Wednesday, the gates open for the California Mid-State Fair.
The fair dates its beginnings to 1946, when an Atascadero man, the late Gordon Davis, put together a rodeo. The event was originally known as the San Luis Obispo County Fair and was part of a statewide network of fairs and expositions. As the state has pulled back its funding for fairs, our little fair pretty much pays for itself through year-round rentals of the grounds and buildings.I like the long-standing fair motto: “The biggest little fair anywhere.”
Today the fair is a major entertainment venue featuring overly loud musicians and singers, high-priced food and, fortunately, thousands of animals groomed by area 4-H and FFA members. The fair is governed by a board of directors appointed by the governor. The current president of that board, which consists of nine members, is Robert Boneso, who has ties to Atascadero, as does the board’s vice president, Robert Lilley.
Although the general public can’t get in until noon, when everything from the commercial booths to the carnival rides opens, the 4-H and FFA horse show and poultry shows begin at 8 a.m.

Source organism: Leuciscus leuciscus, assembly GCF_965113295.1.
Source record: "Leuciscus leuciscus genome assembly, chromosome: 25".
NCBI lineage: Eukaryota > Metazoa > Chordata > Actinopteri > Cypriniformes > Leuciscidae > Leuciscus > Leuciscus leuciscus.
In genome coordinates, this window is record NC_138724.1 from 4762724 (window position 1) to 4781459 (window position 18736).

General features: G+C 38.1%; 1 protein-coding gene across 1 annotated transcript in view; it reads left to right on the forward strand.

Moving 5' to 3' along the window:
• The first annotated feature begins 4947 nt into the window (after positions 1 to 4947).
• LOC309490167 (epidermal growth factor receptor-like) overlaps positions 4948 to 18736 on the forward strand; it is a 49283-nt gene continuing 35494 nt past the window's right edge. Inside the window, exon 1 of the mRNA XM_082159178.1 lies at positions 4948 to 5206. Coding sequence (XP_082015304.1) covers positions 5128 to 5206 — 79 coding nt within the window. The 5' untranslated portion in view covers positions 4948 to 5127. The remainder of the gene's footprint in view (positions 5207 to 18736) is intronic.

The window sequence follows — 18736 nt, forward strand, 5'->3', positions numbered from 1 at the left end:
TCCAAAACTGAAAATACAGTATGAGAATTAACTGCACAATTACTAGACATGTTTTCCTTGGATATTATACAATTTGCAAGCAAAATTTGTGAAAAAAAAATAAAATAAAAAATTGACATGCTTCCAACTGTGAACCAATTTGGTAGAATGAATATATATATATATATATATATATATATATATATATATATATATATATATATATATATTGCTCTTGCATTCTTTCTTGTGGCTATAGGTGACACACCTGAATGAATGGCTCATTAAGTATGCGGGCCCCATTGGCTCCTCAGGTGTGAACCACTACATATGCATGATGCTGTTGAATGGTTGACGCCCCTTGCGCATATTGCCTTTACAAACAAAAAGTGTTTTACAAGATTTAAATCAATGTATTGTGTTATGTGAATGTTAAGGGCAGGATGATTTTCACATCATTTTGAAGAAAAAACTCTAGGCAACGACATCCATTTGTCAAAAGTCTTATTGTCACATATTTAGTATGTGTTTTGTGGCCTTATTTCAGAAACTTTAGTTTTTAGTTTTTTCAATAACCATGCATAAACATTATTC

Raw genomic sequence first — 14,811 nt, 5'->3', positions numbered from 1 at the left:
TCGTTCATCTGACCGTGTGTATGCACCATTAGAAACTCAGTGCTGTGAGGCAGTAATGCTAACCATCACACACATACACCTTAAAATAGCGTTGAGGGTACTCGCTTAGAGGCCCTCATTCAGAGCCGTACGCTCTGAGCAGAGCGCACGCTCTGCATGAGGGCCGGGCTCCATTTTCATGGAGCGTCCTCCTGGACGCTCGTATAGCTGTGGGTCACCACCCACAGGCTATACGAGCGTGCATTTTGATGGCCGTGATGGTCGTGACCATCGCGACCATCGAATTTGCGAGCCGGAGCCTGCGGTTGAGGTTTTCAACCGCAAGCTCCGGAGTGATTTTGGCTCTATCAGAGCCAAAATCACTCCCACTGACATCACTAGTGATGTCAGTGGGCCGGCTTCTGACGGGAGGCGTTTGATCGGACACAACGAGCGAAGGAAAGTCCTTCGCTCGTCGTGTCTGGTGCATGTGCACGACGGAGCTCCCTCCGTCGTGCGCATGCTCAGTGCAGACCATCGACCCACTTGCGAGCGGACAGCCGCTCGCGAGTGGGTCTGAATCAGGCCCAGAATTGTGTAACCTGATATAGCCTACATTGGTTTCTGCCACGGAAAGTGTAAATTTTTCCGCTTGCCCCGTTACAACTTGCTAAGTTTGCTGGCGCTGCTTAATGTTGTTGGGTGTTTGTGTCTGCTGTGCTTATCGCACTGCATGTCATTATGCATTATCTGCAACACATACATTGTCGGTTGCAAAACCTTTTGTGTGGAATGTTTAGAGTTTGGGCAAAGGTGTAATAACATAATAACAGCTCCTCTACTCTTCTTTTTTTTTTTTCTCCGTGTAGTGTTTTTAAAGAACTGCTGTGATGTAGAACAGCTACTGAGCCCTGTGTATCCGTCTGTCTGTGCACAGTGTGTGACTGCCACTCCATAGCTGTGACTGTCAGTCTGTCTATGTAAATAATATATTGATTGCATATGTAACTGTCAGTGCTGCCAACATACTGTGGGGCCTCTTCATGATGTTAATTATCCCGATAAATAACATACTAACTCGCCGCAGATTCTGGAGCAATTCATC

In looking over Wednesday’s schedule, I see that the egg-judging contest begins at 3 p.m. in the Ponderosa Pavilion. How do you tell a good egg from a bad one? In humans, a “good egg” is usually a nice person, responsible, friendly and enjoyable to be around.
But in eggs, well, they are all about the same shape except they come in small, medium, large and extra large. There is even a jumbo class of eggs, but in this day and age, being “jumbo” isn’t a good thing.
Sometimes you get two yolks in a single shell. That is usually a good thing, hinting at good luck; at least for that day.
Often eggs are cracked in the shipping and packaging stages. You aren’t supposed to see those in the department store. I had a route of about 20 customers to whom I sold cracked eggs while I was in high school. A flock of laying hens was my FFA project.
If I had been left alone to do what I wanted when I went to college, I think the egg would be vastly improved today. As a senior project at Poly, I was going to try to reshape the fallopian tubes of the hen, which would eventually result in the laying of square eggs. They’d be easier to package and they wouldn’t roll off the counter.
Fortunately it was suggested in about my sophomore year that I switch my major to a subject where I couldn’t hurt anything, like something in the liberal arts.